Henrik Stenson - Race to Dubai champion (Getty Images)
Henrik Stenson hailed a "dream season" as he claimed a historic double in fitting fashion by storming to victory in the DP World Tour Championship in Dubai.
Stenson became the first man to win The Race to Dubai and FedEx Cup on the US PGA Tour thanks to a commanding six shot victory at Jumeirah Golf Estates.
The 37 year old carded a flawless closing 64, signing off in style with a tap-in eagle on the 18th, to finish with a tournament-record total of 25 under par, with money list rival Ian Poulter a valiant second following a 66.
France's Victor Dubuisson was two shots further back in third, with Dutchman Joost Luiten fourth and a trio of former World Number Ones - Luke Donald, Rory McIlroy and Lee Westwood - sharing fifth.
"It has been an incredible summer for me, the (autumn) in America was great and now this," said Stenson, who was also second in The Open Championship and third in the US PGA Championship. "It has been a dream season.
"I played so well this week. I knew the guys would try to catch me, especially Ian who never gives up. I wanted to stay ahead of him and I managed to do that.
"I don't know how I am going to be able to top this next year but I am going to give my best in the Majors and that (becoming the first male Swedish player to win one) would be the icing on the cake."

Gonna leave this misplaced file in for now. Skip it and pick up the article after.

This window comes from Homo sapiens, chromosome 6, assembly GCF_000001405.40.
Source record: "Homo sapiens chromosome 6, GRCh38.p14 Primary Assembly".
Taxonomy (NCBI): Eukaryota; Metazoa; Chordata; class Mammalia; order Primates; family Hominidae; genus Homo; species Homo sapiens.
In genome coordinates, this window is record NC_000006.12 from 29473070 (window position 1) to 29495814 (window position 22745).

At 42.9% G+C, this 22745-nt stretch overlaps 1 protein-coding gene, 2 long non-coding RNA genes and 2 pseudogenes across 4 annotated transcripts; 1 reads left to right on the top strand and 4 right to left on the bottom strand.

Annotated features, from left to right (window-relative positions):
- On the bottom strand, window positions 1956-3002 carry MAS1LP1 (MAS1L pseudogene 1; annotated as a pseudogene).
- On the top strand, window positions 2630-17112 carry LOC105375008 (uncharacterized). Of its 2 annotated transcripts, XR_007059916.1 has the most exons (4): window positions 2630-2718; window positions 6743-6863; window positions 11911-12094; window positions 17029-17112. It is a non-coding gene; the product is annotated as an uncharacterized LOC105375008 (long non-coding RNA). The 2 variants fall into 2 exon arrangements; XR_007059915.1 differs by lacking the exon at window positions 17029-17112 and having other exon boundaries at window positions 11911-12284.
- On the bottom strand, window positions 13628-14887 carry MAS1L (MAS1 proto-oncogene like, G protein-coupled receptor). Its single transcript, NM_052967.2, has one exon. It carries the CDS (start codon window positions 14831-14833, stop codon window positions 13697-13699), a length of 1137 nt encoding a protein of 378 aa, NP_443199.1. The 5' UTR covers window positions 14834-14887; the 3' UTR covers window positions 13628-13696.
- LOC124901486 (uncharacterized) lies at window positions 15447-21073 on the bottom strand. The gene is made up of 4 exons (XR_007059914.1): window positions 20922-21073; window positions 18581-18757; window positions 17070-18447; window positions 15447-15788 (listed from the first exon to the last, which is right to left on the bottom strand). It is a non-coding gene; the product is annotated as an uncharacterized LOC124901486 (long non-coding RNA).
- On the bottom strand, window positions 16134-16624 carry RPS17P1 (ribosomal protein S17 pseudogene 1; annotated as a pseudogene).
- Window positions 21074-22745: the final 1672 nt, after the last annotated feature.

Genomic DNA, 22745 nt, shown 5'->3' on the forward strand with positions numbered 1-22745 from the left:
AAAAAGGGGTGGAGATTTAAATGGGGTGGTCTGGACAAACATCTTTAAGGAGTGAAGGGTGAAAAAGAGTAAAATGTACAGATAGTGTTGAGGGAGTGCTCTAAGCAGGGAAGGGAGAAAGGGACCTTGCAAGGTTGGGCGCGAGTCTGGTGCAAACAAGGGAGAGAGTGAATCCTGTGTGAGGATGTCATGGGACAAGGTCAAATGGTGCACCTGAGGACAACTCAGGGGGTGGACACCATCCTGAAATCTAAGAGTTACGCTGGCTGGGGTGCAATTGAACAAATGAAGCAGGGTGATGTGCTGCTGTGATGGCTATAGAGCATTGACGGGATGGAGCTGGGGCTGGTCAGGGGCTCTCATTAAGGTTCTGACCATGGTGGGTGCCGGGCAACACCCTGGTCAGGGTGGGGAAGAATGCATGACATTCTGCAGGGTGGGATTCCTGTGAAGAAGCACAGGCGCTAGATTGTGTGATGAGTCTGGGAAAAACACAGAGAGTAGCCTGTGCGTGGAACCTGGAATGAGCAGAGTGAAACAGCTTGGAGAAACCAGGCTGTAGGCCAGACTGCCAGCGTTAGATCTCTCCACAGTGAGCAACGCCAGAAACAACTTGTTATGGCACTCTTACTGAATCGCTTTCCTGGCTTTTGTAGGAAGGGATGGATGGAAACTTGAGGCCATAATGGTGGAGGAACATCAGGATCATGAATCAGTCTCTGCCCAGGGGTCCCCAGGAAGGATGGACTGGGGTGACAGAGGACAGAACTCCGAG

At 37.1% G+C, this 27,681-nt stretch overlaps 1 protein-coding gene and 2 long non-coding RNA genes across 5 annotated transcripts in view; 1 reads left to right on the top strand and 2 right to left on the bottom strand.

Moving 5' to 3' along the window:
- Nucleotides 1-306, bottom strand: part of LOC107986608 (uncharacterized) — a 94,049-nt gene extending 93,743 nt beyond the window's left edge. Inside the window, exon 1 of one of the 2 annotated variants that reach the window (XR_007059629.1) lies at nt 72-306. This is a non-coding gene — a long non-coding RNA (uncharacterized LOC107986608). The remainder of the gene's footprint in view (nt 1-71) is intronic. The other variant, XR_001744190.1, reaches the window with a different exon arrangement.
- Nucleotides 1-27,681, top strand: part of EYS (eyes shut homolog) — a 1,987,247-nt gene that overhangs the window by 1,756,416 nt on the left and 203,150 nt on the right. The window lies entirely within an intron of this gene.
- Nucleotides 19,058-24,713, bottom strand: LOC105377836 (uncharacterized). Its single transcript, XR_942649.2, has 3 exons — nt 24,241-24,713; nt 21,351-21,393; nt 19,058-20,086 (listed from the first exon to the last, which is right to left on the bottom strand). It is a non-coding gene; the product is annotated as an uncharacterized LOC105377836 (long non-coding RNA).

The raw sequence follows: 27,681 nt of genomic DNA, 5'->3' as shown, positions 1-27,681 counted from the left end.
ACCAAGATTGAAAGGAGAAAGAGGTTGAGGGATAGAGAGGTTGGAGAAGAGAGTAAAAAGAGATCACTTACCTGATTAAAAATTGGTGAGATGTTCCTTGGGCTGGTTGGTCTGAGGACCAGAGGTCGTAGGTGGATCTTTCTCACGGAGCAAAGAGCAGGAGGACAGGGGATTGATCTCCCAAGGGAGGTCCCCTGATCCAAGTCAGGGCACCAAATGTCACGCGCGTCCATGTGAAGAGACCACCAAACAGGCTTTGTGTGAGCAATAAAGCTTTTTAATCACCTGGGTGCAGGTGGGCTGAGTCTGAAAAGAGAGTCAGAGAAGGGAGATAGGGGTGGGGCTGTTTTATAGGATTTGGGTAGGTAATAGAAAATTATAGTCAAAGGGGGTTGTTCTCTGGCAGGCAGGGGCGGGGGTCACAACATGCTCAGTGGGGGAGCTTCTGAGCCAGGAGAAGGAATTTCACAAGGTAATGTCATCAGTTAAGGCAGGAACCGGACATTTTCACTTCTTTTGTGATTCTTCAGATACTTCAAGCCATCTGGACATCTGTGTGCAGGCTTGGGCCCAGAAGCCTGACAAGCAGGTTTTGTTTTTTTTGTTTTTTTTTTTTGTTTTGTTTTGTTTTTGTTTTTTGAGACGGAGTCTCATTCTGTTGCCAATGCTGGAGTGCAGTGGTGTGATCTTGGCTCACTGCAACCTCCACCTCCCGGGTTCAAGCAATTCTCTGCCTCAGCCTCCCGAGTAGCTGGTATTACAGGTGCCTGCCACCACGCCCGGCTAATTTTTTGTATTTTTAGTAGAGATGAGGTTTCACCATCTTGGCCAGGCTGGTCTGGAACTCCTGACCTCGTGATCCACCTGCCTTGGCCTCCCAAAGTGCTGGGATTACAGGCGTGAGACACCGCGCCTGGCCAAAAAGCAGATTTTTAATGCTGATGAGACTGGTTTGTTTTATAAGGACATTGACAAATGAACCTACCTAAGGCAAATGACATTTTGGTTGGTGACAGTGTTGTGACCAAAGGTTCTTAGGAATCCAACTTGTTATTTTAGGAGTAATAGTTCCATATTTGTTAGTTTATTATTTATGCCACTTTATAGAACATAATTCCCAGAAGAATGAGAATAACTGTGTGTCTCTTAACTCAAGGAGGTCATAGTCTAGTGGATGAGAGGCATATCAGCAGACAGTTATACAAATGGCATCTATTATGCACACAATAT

Poulter, who was one of the first to congratulate Stenson after waving a white towel in surrender on the 18th, said: "I have to take my hat off to him, unbelievable. I tried to run him down as hard as I could but even with a sore wrist he has pressed on and I just could not get close enough.
"Henrik has not made a mistake all week and I just had to make sure of second place and some valuable Ryder Cup points. I have thrown a lot at him and given him so much stick, but he is the best player on the planet right now."
Stenson won his first European Tour title in 2001 but then went through the first of two career slumps, the second coming in 2011 and leaving him 230th in the Official World Golf Ranking at the start of last year.
Add in some serious health problems - one caused by a parasite infection he contracted while on holiday - and Stenson's form in 2013 is all the more remarkable, with a share of third place in the Aberdeen Asset Management Scottish Open followed up by runners-up finishes in The Open and WGC-Bridgestone Invitational and third place in the US PGA Championship in a five-week spell.
Then came his US success and two months on and the scenario was repeated, with Stenson, Justin Rose and Graeme McDowell arriving in Dubai knowing a win would secure The Race to Dubai title.
A second round of 64 gave Stenson a one shot lead he maintained thanks to a 67 on Saturday, while three birdies in the first five holes of the final round meant the result was never in doubt, despite being on anti-inflammatory tablets all week due to his wrist problem.
"I am in desperate need of some rest," he admitted. "I don't want to jeopardise anything long term so I'm going to give it some rest."
The good news is that a return to The Ryder Cup side for the first time since 2008 next year already looks secure, while the long-term goal of becoming World Number One is firmly on the agenda.
"It's going to take a lot more good golf but I am certainly going to keep on trying," the World Number Three added.
"Everyone who has won The Race to Dubai has been World Number One at some point (Westwood, Martin Kaymer, Donald and McIlroy) so it would not be fair not to try."